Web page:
10. Mulga Mumblebrain says:

    jen #2 said precisely what I wished to say, and said it beautifully and succinctly. I would have been too verbose.

  11. walkingdead says:

    People we are all well and truly fucked. Humans are busy digging their own grave and it’s way past too late to repair the damage. Hasn’t got anything to do with religion or fate or politics or any other bullshit you call it. It’s just overpopulation of a self-destructive species….

  12. Is there a more perfect demonstration that corporations and their CEOs are *not* capitalists since they will defend to the death their government handouts, subsidies and whatsoever while at the same time begrudging the pennies and dimes which the government “wastes” on providing health care and other assistance to the poor, the powerless and all those unfortunate people who cannot lobby Congress directly for their handouts?

    Capitalism died a long time ago.

    In the United States of America we have socialism for the corporations and the wealthy and capitalism for the poor. Too bad that a significant majority of the poor consider it their patriotic duty to protect handouts for corporations and tax cuts for the wealthy while they watch their future crumble away into dust and failed promises.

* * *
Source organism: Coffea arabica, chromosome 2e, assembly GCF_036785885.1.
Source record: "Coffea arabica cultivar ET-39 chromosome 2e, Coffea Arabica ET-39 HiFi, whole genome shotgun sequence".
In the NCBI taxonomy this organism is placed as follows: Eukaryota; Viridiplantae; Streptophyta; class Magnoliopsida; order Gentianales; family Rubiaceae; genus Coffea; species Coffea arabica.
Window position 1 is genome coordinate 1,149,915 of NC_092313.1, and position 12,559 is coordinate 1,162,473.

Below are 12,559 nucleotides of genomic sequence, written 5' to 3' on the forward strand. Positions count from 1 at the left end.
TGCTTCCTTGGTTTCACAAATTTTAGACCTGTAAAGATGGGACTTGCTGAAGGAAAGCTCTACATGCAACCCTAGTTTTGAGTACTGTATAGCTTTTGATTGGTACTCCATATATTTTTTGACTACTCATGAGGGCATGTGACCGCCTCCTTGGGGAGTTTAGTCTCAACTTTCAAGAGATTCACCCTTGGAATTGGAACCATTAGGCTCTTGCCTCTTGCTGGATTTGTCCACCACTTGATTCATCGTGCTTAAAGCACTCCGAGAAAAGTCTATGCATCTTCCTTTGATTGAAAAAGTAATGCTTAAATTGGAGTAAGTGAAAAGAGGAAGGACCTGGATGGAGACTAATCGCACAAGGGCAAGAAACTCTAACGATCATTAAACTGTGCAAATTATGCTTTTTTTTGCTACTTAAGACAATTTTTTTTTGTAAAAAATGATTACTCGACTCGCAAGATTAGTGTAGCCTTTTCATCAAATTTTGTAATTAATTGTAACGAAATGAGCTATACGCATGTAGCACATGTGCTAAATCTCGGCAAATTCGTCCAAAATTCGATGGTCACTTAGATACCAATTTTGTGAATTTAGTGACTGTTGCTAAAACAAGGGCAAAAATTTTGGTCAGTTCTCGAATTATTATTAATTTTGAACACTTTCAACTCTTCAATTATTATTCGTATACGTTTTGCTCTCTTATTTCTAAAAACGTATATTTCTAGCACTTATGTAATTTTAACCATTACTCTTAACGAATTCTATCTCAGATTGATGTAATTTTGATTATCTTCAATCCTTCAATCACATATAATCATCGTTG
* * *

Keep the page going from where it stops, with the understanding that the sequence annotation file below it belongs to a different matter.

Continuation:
13. Mulga Mumblebrain says:

    David Mathews #12, I could not agree more. The planting by the Masters of a false social and class consciousness in the dregs of the lower classes, whereby these ‘losers’ identify strongly with their oppressors and direct all their rapidly accumulating rage at those even worse off than themselves, their peers and numerous ‘Official Enemies’ selected on racial and sectarian grounds, is one of the most perplexing and depressing features of the process of species self-destruction we are presently enduring. There is a global civil war going on, fomented by the parasite class, where humanity is being divided, over and over, into competing fractions, and then set at each others’ throats. And in this atmosphere we are supposed to work together to avert global disaster. Do me a favour!

  14. Leif says:

    The really strange thing to my eyes is that Capitalism and Corporations are so addicted to short term profits that even in the light of long term environmental collapse and curtain death to the very existence of the Capitalistic Corporate structure that spawned them they cannot be appeased. Very Strange…

    If we all could paddle in the same direction the future, though not guaranteed at this late date, indeed would look bright.